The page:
Total Production: 491 1938 - 1939 The Wraith was an entirely new model, which brought the design of the 'baby' Rolls-Royce models into line with the sophistication of its larger counterpart, the Phantom III.
The Wraith had a brand new welded chassis, a new light-alloy six-cylinder engine of 4,257 cc and far greater performance than what had gone before. The motor car had been described as a scaled-down Phantom III and is regarded by many as the most enjoyable Rolls-Royce of all.
Certainly it is an extremely refined car and contemporary press report spoke glowingly of its extreme silence. 'The Autocar' described it in these terms: 'it seems of little consequence what the precise maximum speed figure is when such astonishingly easy and completely effortless running is available at, say, 75 mph. Speedometer readings between 80 and 84 were reached on two or three occasions, and considerably more was shown once on a definitely favorable stretch of road.'
Rolls-Royce were able to produce the Wraith for a chassis price of just 1,100 pounds the same as that of the Twenty sixteen years before. Some beautifully proportioned bodies were produced for this model, including a Park Ward touring body for a cost of 1,695 European pounds. Unfortunately the outbreak of The Second World War meant that the car production at Rolls-Royce shut down as it switched to the manufacture of the Merlin aero engine. Today, one Wraith sits in The Royal Mews, proudly owned by Her Majesty The Queen.Source - Rolls Royce Motor Cars Ltd. The history of Rolls-Royce in America dates back to 1906 when C.S. Rolls brought three cars to race at New York's Empire City track. Later, their vehicles were on display at the annual show where three were sold to customers.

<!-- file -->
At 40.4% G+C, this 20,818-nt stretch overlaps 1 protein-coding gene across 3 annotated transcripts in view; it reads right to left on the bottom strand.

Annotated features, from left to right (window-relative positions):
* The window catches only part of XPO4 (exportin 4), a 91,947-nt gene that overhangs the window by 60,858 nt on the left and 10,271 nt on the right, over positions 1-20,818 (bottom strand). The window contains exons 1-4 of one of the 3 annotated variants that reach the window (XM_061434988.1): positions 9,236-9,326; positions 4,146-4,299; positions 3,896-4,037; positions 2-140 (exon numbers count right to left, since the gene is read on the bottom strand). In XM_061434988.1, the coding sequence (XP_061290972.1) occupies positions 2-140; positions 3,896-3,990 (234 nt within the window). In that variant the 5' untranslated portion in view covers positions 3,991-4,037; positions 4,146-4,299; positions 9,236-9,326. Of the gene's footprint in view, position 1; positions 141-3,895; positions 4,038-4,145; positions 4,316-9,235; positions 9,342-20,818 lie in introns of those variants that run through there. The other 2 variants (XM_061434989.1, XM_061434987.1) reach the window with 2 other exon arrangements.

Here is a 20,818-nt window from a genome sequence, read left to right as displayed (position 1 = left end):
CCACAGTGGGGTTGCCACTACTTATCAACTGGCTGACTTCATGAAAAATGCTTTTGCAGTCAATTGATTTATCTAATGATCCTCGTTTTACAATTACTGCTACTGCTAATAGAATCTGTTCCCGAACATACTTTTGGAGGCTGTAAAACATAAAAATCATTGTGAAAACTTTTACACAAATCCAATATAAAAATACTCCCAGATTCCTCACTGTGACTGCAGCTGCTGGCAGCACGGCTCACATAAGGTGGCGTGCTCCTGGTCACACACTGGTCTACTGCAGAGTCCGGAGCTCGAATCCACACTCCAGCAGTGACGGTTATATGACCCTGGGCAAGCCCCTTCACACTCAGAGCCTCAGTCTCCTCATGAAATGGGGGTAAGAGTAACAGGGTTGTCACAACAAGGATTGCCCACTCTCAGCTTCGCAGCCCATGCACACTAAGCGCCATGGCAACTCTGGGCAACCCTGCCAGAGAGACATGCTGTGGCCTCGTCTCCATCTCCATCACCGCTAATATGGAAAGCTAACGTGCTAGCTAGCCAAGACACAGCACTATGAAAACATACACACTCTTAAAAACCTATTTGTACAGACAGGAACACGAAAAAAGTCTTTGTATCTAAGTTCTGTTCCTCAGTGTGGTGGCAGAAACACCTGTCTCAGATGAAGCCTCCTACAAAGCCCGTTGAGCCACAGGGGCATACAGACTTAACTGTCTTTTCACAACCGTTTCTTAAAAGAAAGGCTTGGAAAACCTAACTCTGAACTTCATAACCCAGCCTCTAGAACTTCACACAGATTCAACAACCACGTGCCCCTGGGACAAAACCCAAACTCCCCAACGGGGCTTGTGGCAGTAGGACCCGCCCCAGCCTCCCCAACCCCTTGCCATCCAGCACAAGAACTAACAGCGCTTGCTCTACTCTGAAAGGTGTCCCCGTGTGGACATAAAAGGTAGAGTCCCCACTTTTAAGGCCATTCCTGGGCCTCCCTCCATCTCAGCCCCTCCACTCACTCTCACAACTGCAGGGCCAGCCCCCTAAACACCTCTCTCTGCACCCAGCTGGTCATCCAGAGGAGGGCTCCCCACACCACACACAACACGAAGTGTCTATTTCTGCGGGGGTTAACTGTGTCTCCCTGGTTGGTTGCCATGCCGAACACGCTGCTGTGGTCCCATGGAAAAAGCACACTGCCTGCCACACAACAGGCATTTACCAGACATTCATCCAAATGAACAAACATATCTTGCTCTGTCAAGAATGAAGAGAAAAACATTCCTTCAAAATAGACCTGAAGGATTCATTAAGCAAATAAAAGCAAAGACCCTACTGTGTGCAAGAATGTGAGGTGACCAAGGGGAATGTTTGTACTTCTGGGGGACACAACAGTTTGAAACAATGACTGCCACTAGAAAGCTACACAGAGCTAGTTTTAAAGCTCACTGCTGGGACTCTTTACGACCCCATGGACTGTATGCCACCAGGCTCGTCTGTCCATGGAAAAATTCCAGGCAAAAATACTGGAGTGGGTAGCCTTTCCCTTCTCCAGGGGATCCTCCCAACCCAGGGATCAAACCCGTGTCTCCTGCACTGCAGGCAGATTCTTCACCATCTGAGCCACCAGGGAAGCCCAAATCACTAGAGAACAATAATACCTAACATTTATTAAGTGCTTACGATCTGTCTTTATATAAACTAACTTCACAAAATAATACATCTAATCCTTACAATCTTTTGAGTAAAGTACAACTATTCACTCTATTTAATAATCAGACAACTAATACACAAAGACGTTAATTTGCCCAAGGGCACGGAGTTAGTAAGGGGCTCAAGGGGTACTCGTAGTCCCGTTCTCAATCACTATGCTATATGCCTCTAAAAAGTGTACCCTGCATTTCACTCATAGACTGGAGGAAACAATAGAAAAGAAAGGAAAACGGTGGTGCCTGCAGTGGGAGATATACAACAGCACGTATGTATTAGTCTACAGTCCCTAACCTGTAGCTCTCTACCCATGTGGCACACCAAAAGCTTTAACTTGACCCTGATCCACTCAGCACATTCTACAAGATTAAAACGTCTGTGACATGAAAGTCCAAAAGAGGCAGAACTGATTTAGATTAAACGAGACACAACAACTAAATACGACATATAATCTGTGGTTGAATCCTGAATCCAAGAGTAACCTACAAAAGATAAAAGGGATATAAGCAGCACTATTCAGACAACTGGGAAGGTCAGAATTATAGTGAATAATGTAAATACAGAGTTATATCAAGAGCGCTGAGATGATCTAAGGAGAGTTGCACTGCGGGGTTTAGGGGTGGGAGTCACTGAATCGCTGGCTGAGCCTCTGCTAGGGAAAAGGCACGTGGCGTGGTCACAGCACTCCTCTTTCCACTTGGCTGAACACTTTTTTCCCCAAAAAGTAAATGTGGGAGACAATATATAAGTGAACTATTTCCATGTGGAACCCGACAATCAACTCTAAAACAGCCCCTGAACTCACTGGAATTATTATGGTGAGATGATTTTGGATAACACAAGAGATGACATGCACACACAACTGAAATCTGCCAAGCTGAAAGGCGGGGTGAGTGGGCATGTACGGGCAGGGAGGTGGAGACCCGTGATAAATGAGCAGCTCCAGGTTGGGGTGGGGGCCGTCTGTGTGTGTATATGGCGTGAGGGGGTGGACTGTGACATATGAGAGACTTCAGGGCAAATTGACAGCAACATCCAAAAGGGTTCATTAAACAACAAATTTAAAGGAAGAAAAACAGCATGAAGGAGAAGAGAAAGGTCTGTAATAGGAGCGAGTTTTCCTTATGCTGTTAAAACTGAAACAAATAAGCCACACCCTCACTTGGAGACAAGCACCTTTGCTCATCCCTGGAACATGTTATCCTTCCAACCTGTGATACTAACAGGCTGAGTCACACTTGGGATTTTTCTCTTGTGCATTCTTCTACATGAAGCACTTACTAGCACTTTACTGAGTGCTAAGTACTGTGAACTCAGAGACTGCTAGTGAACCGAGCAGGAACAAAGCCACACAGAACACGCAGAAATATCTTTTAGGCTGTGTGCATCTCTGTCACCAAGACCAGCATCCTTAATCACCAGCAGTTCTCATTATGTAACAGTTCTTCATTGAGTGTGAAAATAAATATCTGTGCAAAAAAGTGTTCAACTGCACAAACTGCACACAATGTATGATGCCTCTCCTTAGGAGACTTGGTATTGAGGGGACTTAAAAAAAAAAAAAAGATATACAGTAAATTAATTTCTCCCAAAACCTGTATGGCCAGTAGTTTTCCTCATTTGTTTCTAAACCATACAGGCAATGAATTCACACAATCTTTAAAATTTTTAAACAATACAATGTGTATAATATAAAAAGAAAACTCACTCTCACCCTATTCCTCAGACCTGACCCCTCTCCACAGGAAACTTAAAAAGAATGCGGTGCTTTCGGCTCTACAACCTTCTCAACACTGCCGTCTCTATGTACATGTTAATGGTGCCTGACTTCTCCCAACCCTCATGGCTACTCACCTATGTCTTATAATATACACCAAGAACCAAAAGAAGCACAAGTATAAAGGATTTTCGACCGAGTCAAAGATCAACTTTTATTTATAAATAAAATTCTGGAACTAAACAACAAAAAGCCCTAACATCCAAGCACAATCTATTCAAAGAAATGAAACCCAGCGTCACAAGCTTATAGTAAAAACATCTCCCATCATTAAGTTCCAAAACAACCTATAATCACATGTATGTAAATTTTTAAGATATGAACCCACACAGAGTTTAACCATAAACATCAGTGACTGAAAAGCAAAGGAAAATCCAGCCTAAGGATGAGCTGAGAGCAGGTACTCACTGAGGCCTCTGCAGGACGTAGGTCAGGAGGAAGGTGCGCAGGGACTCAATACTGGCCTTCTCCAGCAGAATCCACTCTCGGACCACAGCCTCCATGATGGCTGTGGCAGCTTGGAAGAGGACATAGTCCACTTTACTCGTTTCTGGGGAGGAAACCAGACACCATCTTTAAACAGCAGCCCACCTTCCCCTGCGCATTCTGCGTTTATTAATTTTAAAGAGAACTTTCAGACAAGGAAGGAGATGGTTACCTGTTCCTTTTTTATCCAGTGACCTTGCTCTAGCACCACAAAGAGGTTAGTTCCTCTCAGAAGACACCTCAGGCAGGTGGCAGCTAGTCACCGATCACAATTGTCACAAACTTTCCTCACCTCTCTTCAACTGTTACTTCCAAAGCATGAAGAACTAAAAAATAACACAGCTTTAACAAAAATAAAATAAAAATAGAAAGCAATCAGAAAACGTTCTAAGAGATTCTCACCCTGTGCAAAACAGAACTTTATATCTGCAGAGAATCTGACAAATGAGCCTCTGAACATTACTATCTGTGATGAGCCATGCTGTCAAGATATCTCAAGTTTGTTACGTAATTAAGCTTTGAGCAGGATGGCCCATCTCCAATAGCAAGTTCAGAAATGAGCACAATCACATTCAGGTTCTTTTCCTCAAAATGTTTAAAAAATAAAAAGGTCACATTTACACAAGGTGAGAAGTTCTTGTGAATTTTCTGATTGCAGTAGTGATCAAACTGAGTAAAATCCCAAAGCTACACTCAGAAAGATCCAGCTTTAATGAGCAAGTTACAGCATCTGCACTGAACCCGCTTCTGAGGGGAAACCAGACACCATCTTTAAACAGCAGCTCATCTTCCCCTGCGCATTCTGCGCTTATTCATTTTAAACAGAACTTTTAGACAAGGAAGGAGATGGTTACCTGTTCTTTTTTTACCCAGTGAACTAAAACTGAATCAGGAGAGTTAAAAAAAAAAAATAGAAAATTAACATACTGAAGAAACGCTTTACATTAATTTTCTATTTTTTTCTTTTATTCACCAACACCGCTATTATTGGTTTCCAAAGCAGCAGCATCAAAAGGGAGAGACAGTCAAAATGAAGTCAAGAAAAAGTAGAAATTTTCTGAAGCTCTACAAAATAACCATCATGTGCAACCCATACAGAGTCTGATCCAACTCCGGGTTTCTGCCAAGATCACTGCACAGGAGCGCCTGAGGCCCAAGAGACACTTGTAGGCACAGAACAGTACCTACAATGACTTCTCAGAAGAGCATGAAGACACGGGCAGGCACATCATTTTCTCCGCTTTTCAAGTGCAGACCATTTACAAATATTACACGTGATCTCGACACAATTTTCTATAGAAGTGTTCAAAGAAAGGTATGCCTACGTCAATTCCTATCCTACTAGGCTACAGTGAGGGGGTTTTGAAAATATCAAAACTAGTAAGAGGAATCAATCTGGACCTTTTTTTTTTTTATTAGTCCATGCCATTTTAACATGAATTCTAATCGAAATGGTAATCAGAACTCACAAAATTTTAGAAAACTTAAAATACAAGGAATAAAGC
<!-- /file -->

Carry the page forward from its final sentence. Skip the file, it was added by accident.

By the early 1910s, Rolls-Royce had established a relationship with Brewster & Company to body the majority of chassis imported to the US. In 1919, Rolls purchased a factory in Springfield, Massachusetts with the purpose of producing the entire product in the US. One of the benefits was they were able to bypass import and export fees. The factory produced the Silver Ghost model with Brewster and a number of other prominent coachbuilders of the time, tasked with creating many of the bodies. In 1927, the Ghost was succeeded by the Phantom I.
During the Great Depression, sales slowed and soon England was supplying the US with left-hand drive Phantom II chassis, again, with Brewster handling much of the coachwork. Between 1931 and 1934, a mere 116 examples of the Phantom II were sold to the United States. With sales so low and the Great Depression in full swing, the Springfield location was shut down. John S. Inskip, who was the Rolls-Royce American president, continued to operate the Brewster coachworks.
In 1938, the successor to the 25/30 'small Rolls' was introduced, the Rolls-Royce Wraith. It had an independent front suspension based on a General Motors design and powered by the 4257cc overhead valve six-cylinder engine of the 25/30. It was updated with a new crossflow head.
Rolls had stopped producing left-hand drive chassis, but a few right-hand examples were imported to the US by Inskip who bodied them in his shops.
A total of 491 Wraith's were produced by Rolls Royce before war in Europe shut down automobile production. Only a small portion of those made it to the United States. By Daniel Vaughan | Apr 2008